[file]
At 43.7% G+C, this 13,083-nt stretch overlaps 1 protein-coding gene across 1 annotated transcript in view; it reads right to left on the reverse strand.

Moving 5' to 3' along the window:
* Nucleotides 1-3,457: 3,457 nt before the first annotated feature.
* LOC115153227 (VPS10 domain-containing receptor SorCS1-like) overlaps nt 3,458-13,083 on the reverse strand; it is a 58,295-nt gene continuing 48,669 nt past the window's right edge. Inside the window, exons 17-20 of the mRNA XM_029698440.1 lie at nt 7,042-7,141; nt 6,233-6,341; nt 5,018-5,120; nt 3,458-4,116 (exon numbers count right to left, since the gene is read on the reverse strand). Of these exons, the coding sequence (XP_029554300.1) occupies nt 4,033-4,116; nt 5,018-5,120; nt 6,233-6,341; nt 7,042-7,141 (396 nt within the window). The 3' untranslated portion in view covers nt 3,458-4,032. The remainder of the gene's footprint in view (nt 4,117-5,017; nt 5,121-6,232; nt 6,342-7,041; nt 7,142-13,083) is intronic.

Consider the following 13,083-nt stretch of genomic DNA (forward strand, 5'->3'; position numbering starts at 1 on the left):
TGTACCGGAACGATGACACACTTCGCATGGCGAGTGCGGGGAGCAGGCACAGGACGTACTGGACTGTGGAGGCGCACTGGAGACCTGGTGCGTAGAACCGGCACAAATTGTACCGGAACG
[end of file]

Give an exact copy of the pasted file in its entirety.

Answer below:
At 43.7% G+C, this 13,083-nt stretch overlaps 1 protein-coding gene across 1 annotated transcript in view; it reads right to left on the reverse strand.

Moving 5' to 3' along the window:
* Nucleotides 1-3,457: 3,457 nt before the first annotated feature.
* LOC115153227 (VPS10 domain-containing receptor SorCS1-like) overlaps nt 3,458-13,083 on the reverse strand; it is a 58,295-nt gene continuing 48,669 nt past the window's right edge. Inside the window, exons 17-20 of the mRNA XM_029698440.1 lie at nt 7,042-7,141; nt 6,233-6,341; nt 5,018-5,120; nt 3,458-4,116 (exon numbers count right to left, since the gene is read on the reverse strand). Of these exons, the coding sequence (XP_029554300.1) occupies nt 4,033-4,116; nt 5,018-5,120; nt 6,233-6,341; nt 7,042-7,141 (396 nt within the window). The 3' untranslated portion in view covers nt 3,458-4,032. The remainder of the gene's footprint in view (nt 4,117-5,017; nt 5,121-6,232; nt 6,342-7,041; nt 7,142-13,083) is intronic.

Consider the following 13,083-nt stretch of genomic DNA (forward strand, 5'->3'; position numbering starts at 1 on the left):
TGTACCGGAACGATGACACACTTCGCATGGCGAGTGCGGGGAGCAGGCACAGGACGTACTGGACTGTGGAGGCGCACTGGAGACCTGGTGCGTAGAACCGGCACAAATTGTACCGGAACG